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I get that when developing a jQuery UI widget one must override destroy and call super.destroy or destroy on any nested widgets. But when is/should destroy be called? Is it ever being called auto-magically by jQueryUI framework? Or should it be called by a client programmer (using my awesome widget)?

For example, say I have a lightbox (fancybox) that displays an accordion(). Say the accordion is being created in fancybox' onStart callback - as the lightbox is about to be displayed. Should accordion('destroy') be called in 'on-lightbox-close' callback? Seems unnecessary...

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up vote 4 down vote accepted

destroy is called by you when you want to destroy the widget.

It is also called by UI when you .remove() an element from the DOM which had been "widgetized."

As for your specific use case, it depends. Will the same lightbox instance be re-opened at any point in the future of that page-load's lifetime? If so, destroying would only add overhead as the next showing of the lightbox would require a "re-widgetization". If not, then not destroying would leave memory being taken up for no reason. (this assumes that the close of your lightbox does not cause the elements to be removed from the DOM)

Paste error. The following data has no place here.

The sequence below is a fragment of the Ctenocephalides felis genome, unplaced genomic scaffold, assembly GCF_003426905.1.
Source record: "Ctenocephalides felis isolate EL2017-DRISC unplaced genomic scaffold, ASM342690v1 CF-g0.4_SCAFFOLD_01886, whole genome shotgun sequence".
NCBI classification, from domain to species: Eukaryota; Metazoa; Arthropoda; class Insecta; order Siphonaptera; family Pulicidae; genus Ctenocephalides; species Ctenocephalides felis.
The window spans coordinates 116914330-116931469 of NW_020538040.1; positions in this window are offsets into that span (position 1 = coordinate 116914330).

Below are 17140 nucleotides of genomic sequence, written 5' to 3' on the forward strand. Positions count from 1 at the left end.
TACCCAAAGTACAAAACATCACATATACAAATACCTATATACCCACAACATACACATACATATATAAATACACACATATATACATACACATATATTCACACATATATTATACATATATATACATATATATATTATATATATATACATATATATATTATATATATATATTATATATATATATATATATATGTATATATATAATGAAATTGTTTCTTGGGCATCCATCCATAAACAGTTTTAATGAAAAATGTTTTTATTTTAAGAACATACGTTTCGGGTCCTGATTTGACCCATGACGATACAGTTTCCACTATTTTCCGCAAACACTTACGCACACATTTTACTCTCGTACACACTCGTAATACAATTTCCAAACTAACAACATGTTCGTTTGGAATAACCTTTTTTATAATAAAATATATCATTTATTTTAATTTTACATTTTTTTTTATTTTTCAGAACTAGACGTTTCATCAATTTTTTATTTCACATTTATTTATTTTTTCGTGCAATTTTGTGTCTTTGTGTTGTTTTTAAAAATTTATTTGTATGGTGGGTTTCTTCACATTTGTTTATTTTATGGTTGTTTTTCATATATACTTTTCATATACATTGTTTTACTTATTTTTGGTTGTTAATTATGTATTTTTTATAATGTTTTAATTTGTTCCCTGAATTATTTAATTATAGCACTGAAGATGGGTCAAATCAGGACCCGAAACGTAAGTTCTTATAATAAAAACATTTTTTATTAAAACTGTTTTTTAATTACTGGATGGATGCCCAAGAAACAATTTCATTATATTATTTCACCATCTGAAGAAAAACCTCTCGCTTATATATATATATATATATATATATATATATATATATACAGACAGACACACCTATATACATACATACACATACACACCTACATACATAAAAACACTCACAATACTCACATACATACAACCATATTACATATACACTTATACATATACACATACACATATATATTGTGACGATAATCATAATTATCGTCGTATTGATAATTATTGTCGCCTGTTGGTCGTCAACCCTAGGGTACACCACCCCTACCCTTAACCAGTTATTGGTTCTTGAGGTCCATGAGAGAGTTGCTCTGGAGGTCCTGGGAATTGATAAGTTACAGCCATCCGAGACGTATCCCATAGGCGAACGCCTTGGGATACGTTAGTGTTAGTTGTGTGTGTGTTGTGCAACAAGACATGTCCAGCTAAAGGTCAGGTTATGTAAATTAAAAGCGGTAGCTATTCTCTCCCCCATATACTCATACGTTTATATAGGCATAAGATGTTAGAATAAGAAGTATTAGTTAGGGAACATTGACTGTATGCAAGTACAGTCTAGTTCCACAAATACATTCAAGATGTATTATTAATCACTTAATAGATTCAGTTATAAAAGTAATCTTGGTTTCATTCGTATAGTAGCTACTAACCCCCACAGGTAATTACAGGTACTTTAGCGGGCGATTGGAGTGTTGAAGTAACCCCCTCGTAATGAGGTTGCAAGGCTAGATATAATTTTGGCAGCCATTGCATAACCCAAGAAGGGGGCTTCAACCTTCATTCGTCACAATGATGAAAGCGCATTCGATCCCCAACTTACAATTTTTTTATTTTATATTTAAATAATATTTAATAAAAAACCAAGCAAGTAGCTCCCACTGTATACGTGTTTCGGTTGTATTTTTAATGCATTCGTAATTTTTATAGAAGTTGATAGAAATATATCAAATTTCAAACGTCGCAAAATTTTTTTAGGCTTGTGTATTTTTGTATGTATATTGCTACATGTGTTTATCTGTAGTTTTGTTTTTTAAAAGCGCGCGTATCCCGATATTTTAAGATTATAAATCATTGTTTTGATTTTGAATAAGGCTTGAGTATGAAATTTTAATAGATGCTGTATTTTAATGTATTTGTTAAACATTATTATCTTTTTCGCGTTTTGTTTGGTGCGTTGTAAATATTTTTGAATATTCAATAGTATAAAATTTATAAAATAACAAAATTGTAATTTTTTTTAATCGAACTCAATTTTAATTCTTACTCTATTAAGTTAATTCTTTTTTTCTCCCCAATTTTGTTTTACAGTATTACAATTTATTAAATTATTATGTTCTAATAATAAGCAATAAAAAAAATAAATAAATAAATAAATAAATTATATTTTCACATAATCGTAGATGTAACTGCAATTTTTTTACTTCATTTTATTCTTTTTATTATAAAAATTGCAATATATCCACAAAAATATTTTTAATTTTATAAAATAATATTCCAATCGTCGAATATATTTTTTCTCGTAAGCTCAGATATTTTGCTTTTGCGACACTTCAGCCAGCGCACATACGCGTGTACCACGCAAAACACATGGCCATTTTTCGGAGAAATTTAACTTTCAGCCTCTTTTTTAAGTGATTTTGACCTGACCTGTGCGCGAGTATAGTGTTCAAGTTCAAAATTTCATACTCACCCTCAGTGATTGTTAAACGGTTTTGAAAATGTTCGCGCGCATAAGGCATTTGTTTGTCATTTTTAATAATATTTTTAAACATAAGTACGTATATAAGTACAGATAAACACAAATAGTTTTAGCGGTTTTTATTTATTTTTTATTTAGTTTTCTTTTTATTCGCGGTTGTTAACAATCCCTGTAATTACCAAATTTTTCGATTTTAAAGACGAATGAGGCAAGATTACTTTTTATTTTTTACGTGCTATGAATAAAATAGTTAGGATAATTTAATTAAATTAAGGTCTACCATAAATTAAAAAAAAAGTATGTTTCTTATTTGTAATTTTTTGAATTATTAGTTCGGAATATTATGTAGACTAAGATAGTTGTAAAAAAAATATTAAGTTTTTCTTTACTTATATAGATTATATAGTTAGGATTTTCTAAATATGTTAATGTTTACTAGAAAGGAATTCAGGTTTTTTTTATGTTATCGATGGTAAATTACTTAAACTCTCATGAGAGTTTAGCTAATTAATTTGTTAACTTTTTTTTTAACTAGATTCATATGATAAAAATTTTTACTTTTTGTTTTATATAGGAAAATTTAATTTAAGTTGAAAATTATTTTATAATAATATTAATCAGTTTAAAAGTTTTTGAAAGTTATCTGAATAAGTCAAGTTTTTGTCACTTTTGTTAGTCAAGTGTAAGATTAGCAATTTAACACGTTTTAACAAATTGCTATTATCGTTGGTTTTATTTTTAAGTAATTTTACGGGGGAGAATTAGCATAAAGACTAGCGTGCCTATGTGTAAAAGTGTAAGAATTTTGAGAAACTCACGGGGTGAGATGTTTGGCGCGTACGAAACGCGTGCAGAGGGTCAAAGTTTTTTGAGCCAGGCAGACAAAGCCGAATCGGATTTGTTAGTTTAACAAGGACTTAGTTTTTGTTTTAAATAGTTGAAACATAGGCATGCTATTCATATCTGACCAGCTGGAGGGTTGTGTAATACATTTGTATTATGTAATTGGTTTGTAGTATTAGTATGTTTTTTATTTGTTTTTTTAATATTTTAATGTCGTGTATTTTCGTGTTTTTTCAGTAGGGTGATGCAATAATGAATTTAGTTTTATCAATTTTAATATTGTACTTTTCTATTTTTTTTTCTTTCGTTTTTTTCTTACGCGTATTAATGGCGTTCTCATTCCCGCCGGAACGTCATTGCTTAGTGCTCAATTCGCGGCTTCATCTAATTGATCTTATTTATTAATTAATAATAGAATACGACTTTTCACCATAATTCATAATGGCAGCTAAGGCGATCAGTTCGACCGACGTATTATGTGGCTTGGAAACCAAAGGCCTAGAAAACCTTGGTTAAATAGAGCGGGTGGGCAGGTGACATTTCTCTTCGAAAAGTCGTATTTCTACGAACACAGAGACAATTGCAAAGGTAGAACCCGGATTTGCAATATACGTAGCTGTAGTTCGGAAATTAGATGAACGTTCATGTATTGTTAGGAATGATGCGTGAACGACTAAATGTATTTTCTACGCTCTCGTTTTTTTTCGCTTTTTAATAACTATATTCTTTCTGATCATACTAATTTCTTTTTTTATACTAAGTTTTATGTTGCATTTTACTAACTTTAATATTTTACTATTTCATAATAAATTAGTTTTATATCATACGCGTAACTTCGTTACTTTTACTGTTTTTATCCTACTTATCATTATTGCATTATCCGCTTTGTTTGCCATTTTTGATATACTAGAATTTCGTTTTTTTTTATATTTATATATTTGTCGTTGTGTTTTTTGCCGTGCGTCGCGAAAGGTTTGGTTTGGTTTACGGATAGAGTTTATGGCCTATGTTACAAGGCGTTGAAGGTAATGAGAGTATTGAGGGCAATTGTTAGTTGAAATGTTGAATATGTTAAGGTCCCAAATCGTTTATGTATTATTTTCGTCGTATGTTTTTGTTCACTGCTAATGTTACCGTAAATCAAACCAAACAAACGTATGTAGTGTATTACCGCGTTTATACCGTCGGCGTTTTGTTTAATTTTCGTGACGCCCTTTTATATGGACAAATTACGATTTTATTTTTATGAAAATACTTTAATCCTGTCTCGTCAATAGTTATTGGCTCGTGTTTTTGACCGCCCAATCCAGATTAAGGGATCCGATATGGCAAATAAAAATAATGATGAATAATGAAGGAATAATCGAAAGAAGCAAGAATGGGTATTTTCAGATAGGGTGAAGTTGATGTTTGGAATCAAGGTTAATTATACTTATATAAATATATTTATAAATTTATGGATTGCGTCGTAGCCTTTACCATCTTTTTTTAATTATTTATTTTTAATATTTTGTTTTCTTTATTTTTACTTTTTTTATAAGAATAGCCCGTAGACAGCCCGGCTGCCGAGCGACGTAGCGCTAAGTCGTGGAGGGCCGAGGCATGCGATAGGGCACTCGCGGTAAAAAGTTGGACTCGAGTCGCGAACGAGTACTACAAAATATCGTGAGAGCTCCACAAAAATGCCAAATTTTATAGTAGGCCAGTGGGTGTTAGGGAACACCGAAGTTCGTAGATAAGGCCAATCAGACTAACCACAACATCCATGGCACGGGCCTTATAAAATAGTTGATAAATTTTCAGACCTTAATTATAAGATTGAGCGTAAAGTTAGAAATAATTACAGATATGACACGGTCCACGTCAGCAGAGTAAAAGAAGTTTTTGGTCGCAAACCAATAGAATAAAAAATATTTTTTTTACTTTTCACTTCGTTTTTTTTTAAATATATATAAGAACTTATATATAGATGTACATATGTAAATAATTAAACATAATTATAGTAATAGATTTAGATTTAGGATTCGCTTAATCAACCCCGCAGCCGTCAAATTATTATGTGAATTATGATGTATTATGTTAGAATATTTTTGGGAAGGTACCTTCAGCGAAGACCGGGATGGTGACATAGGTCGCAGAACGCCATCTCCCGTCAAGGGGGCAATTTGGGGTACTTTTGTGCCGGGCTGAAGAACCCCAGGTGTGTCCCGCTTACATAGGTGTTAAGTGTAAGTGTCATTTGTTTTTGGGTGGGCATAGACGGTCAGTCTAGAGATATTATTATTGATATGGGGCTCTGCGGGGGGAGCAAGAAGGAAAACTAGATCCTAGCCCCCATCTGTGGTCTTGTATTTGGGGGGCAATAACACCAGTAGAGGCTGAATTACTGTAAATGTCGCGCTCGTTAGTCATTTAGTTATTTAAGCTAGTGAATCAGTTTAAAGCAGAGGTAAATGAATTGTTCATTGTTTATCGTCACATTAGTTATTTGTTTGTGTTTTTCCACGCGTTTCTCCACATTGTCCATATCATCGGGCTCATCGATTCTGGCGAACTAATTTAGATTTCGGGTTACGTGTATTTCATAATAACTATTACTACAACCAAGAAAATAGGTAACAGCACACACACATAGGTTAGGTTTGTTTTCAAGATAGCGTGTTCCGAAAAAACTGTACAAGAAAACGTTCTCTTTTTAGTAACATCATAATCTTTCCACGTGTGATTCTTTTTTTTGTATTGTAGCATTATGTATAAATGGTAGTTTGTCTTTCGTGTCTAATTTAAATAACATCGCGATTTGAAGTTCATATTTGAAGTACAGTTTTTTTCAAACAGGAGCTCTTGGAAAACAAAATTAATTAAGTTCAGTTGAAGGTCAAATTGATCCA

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Any proof that jquery UI calles destroy if an element gets removed? I'm curious if they really do this, and if so, how. – Frug Dec 11 '12 at 21:14
Frug - override _destroy in your widget and set a breakpoint. You'll see it get called. – Geoff Cox Feb 8 '13 at 8:10

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